Tag Archives: query letter mistakes

Optimizing the Query Process with Fewer Mistakes

Eldest leaves for college tomorrow. We–or should I say, I?–have a ton of checklists to keep us on track. And yet, I’m not overly concerned because a giant Walmart lives four blocks from his dorm and he’s only 45 minutes from home. Even if he forgets his tennis shoes, he or we can easily make the trek–on a weeknight if need be–to get them returned to their rightful owner in a timely manner.

And yet, after years of writing, I can’t help but check my lists to make sure we do this thing right the first time.

I can’t tell you the number of times I’ve heard exasperated, frustrated or terrified cries of, “Oh for the love of all that’s holy, guess what stupid query thing I did now?”

Yep, more than I can count.

So I thought it would behoove us all to remember that move-in day isn’t the time to first start thinking of how to make a smooth transition. Rather, we need to bear certain things in mind long before we show up at the dorm room with only  Doritos, goldfish and pony keg in hand.

The first and only truth of querying is that first time queriers are often impulsive. We’ve worked hard to polish our manuscripts. We’ve researched agents and have A, B and Z lists. We’ve even had our query letter beta-ed, line edited and tweaked to near-Godliness. We’re ready to go.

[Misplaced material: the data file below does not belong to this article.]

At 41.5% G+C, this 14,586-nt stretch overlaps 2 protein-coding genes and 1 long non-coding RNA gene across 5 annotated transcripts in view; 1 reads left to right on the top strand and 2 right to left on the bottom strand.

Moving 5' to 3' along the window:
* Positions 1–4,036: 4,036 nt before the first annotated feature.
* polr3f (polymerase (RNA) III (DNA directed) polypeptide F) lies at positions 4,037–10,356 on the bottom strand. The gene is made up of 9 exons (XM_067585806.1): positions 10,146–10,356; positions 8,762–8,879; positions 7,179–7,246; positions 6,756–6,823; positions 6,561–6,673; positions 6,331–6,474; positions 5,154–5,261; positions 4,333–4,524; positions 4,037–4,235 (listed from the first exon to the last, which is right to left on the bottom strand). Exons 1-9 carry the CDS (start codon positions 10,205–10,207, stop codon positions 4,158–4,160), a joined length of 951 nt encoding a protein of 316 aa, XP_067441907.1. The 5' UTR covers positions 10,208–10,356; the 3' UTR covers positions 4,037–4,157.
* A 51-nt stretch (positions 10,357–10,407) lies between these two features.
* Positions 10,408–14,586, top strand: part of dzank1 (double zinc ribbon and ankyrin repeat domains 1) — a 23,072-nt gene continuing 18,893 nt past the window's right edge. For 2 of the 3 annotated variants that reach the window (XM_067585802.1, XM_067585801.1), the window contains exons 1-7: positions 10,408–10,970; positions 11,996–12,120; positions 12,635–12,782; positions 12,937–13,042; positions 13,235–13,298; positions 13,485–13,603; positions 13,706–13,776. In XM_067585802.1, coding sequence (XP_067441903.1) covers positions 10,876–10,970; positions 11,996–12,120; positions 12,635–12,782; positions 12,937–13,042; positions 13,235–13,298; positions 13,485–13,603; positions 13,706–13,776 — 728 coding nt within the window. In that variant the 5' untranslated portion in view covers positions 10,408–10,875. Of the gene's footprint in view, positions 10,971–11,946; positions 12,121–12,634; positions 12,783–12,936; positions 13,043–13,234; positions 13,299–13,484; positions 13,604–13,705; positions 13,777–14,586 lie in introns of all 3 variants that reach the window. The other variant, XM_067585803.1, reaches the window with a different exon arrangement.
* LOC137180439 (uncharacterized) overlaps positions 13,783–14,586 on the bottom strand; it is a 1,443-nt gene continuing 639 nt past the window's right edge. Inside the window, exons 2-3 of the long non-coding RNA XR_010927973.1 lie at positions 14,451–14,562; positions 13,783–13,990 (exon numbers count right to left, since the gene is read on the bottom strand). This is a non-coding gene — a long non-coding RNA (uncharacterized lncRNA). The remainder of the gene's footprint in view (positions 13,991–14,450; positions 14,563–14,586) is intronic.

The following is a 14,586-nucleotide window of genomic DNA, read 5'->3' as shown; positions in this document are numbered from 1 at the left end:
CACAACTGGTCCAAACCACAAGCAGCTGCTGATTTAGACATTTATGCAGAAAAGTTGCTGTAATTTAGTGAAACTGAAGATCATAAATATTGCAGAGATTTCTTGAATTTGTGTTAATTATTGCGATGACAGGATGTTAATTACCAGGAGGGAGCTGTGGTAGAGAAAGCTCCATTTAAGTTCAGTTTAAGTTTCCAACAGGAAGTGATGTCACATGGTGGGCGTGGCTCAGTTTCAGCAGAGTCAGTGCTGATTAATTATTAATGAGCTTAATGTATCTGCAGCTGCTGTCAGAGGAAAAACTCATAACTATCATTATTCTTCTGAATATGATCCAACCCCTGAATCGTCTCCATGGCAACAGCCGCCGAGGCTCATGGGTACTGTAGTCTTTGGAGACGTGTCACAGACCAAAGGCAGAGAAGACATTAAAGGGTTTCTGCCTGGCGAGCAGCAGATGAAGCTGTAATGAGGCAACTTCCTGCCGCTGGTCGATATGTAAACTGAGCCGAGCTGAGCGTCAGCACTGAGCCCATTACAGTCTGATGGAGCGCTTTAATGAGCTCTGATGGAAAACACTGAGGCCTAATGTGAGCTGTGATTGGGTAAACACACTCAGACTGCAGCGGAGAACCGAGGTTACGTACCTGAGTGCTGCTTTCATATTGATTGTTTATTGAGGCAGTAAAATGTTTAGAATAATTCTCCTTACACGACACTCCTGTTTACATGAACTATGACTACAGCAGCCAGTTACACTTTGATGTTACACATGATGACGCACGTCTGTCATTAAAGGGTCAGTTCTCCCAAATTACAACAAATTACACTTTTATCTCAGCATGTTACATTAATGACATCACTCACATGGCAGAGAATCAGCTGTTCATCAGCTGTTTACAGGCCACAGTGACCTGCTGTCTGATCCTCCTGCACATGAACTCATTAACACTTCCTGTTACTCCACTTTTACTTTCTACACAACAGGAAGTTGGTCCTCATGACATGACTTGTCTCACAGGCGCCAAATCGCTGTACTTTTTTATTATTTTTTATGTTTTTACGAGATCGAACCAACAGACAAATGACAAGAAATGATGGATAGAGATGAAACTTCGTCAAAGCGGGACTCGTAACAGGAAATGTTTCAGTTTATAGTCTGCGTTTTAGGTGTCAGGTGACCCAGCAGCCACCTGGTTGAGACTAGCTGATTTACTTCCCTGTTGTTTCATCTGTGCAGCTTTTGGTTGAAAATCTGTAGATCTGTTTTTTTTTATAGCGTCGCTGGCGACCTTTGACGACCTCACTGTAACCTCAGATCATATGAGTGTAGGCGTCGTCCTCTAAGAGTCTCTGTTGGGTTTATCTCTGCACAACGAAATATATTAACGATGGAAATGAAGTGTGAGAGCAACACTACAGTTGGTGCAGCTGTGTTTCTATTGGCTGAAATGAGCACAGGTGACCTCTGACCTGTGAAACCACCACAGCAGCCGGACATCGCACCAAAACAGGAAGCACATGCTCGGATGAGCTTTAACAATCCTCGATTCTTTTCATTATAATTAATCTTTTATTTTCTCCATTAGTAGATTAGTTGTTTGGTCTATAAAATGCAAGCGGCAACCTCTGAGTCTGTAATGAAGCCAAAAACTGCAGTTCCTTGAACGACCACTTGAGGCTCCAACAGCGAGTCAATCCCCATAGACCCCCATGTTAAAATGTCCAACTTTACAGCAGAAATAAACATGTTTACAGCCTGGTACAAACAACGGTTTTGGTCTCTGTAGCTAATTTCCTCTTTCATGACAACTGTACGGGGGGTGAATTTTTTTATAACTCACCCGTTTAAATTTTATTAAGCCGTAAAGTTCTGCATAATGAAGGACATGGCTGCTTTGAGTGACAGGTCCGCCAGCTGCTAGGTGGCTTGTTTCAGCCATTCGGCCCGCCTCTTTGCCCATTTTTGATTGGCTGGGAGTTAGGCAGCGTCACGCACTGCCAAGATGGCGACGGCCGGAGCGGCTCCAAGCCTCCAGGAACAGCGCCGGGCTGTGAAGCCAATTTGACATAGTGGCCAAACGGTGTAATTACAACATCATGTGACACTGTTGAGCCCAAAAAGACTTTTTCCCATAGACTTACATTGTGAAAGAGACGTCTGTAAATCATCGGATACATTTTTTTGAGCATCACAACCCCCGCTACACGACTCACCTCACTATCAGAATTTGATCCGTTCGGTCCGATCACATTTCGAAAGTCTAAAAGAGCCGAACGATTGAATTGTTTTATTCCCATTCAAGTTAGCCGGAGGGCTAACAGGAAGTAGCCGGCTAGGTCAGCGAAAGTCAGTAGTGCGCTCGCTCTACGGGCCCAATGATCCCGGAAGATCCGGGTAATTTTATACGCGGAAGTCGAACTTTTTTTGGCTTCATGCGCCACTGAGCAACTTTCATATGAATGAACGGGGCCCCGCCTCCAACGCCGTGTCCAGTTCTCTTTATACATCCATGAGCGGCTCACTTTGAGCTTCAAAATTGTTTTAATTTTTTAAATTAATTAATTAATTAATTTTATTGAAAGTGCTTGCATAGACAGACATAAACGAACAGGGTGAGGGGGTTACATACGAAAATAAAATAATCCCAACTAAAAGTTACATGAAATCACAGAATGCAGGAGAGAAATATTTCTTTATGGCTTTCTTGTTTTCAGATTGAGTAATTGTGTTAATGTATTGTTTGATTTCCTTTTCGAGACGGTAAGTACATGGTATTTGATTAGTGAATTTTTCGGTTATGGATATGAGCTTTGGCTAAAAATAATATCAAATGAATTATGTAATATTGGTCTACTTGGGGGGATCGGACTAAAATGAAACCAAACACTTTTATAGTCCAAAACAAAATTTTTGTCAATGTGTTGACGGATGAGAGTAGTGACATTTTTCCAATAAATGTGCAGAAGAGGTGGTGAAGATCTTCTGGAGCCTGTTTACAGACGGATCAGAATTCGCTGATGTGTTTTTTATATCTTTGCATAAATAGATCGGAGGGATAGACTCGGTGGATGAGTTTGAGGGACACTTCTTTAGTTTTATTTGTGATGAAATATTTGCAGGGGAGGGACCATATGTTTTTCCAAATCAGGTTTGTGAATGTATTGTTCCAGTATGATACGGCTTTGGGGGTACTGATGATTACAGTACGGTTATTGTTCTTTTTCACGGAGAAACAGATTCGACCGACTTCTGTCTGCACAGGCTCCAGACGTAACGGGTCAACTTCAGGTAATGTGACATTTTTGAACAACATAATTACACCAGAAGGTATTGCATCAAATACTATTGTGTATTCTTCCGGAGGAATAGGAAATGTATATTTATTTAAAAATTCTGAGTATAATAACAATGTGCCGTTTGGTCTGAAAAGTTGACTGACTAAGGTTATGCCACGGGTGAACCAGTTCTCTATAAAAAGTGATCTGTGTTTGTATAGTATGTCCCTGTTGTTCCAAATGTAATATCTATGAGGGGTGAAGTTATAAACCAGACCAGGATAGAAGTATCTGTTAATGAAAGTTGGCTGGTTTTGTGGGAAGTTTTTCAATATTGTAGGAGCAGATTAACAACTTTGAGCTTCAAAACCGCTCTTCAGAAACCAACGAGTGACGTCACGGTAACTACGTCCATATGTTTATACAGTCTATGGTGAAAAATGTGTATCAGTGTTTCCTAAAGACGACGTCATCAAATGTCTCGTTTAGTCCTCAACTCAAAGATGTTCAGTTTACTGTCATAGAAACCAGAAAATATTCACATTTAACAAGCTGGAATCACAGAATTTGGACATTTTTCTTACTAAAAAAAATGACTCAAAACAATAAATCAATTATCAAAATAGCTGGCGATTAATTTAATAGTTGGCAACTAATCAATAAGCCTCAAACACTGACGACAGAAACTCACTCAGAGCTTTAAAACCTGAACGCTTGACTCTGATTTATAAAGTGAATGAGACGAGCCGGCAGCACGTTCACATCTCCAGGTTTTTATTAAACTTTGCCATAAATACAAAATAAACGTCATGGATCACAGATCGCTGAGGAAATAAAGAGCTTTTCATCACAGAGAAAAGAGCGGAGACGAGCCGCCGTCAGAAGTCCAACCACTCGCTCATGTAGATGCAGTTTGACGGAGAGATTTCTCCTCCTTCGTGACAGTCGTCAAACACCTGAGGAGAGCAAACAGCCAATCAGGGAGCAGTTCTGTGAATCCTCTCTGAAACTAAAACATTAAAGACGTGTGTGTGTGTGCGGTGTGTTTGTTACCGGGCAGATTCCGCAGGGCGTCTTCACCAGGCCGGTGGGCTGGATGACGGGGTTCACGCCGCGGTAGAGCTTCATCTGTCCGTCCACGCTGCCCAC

And so we forget things like our names or the agent’s name. We attach the wrong file or send blanket queries to a thousand and one agents–only to realize we never changed the agent’s name, so Agent Awesome, Super Agent and Agent Incredible all received a query addressed to Dear Mr. Agent.

We hang our heads in shame, climb back into the closet and vow never to query again–or at least not until our pain subsides and we can once again look ourselves in the mirror.

To help curb those last-minute mistakes, keep a checklist close at hand. Because nothing is worse than showing up for the main event ill-prepared. This list can be used for agent or editor submissions, though I use the term agent almost exclusively.

LAST MINUTE CHECKLIST

  • Start by sending only one query at a time, and start each query new. It’s easy to forget that each agent might want a little something different.
  • Go through the checklist with each new query. Until querying becomes second nature, it’s important that you pay close attention to each detail with each new query. Fast fact, the mistakes we make generally occur when we send batches at a time.
  • Check to make sure your agent information is current. Even if you compiled your list two weeks ago, things do change. In fact, agent/editor shuffling might be the only thing in the publishing arena that moves quickly–at least from our point of view–and it does us no good to shoot an email to Uber Agent when he’s been replaced by Agent Incredible.
  • Check the spelling of the agent’s name (and address if snailing it). Nobody likes having her name misspelled and it leaves a bad first impression. In fact, some agents get quite jaded about it over the years. Not that I blame them, as nothing irritates me more than telemarketers massacring my name. Now multiply that by 100 times per day and you’ll understand the importance of getting it right.